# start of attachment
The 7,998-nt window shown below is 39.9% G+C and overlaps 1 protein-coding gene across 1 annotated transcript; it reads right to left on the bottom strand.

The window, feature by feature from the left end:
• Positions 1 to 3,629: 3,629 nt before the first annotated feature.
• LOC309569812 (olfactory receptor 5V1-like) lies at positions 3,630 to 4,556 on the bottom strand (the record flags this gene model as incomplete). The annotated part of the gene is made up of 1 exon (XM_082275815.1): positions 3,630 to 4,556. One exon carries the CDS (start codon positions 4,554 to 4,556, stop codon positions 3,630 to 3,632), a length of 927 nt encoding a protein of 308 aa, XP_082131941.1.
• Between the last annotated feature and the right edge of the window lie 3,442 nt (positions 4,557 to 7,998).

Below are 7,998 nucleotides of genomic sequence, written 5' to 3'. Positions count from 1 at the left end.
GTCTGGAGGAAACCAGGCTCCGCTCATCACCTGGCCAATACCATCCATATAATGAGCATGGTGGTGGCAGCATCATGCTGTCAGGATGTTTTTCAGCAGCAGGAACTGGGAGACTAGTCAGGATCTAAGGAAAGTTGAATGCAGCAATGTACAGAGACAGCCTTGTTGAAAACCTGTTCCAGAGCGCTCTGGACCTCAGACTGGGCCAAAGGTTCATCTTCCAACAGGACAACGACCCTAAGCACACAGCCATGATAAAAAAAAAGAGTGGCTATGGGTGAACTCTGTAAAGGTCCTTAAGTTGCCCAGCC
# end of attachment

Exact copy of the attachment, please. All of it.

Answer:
The 7,998-nt window shown below is 39.9% G+C and overlaps 1 protein-coding gene across 1 annotated transcript; it reads right to left on the bottom strand.

The window, feature by feature from the left end:
• Positions 1 to 3,629: 3,629 nt before the first annotated feature.
• LOC309569812 (olfactory receptor 5V1-like) lies at positions 3,630 to 4,556 on the bottom strand (the record flags this gene model as incomplete). The annotated part of the gene is made up of 1 exon (XM_082275815.1): positions 3,630 to 4,556. One exon carries the CDS (start codon positions 4,554 to 4,556, stop codon positions 3,630 to 3,632), a length of 927 nt encoding a protein of 308 aa, XP_082131941.1.
• Between the last annotated feature and the right edge of the window lie 3,442 nt (positions 4,557 to 7,998).

Below are 7,998 nucleotides of genomic sequence, written 5' to 3'. Positions count from 1 at the left end.
GTCTGGAGGAAACCAGGCTCCGCTCATCACCTGGCCAATACCATCCATATAATGAGCATGGTGGTGGCAGCATCATGCTGTCAGGATGTTTTTCAGCAGCAGGAACTGGGAGACTAGTCAGGATCTAAGGAAAGTTGAATGCAGCAATGTACAGAGACAGCCTTGTTGAAAACCTGTTCCAGAGCGCTCTGGACCTCAGACTGGGCCAAAGGTTCATCTTCCAACAGGACAACGACCCTAAGCACACAGCCATGATAAAAAAAAAGAGTGGCTATGGGTGAACTCTGTAAAGGTCCTTAAGTTGCCCAGCC